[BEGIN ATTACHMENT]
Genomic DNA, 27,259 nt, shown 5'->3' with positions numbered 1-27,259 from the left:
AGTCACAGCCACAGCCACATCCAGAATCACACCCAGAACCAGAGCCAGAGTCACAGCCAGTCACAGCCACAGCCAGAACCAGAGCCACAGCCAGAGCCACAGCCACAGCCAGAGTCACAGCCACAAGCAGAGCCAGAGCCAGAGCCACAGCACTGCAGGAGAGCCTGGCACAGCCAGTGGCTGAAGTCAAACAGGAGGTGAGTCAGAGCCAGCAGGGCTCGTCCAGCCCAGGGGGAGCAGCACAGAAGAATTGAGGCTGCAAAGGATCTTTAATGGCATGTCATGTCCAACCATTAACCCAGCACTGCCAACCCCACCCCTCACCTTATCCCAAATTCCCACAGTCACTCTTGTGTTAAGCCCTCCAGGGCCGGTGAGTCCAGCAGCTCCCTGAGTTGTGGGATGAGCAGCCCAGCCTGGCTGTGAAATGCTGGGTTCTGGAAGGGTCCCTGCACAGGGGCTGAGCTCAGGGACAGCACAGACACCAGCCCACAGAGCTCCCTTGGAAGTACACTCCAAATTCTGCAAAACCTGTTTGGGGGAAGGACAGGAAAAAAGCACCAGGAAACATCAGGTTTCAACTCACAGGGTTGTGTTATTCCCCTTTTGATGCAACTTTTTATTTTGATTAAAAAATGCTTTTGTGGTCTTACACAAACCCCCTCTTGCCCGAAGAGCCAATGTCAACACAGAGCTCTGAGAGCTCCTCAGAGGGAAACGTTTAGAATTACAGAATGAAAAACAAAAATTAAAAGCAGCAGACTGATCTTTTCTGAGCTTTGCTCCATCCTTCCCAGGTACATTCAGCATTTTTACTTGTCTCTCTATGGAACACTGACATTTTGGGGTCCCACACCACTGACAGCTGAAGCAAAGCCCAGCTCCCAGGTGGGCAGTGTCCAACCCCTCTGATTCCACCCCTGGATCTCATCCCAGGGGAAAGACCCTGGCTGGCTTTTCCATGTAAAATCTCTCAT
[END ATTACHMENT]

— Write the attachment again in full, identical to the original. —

Genomic DNA, 27,259 nt, shown 5'->3' with positions numbered 1-27,259 from the left:
AGTCACAGCCACAGCCACATCCAGAATCACACCCAGAACCAGAGCCAGAGTCACAGCCAGTCACAGCCACAGCCAGAACCAGAGCCACAGCCAGAGCCACAGCCACAGCCAGAGTCACAGCCACAAGCAGAGCCAGAGCCAGAGCCACAGCACTGCAGGAGAGCCTGGCACAGCCAGTGGCTGAAGTCAAACAGGAGGTGAGTCAGAGCCAGCAGGGCTCGTCCAGCCCAGGGGGAGCAGCACAGAAGAATTGAGGCTGCAAAGGATCTTTAATGGCATGTCATGTCCAACCATTAACCCAGCACTGCCAACCCCACCCCTCACCTTATCCCAAATTCCCACAGTCACTCTTGTGTTAAGCCCTCCAGGGCCGGTGAGTCCAGCAGCTCCCTGAGTTGTGGGATGAGCAGCCCAGCCTGGCTGTGAAATGCTGGGTTCTGGAAGGGTCCCTGCACAGGGGCTGAGCTCAGGGACAGCACAGACACCAGCCCACAGAGCTCCCTTGGAAGTACACTCCAAATTCTGCAAAACCTGTTTGGGGGAAGGACAGGAAAAAAGCACCAGGAAACATCAGGTTTCAACTCACAGGGTTGTGTTATTCCCCTTTTGATGCAACTTTTTATTTTGATTAAAAAATGCTTTTGTGGTCTTACACAAACCCCCTCTTGCCCGAAGAGCCAATGTCAACACAGAGCTCTGAGAGCTCCTCAGAGGGAAACGTTTAGAATTACAGAATGAAAAACAAAAATTAAAAGCAGCAGACTGATCTTTTCTGAGCTTTGCTCCATCCTTCCCAGGTACATTCAGCATTTTTACTTGTCTCTCTATGGAACACTGACATTTTGGGGTCCCACACCACTGACAGCTGAAGCAAAGCCCAGCTCCCAGGTGGGCAGTGTCCAACCCCTCTGATTCCACCCCTGGATCTCATCCCAGGGGAAAGACCCTGGCTGGCTTTTCCATGTAAAATCTCTCAT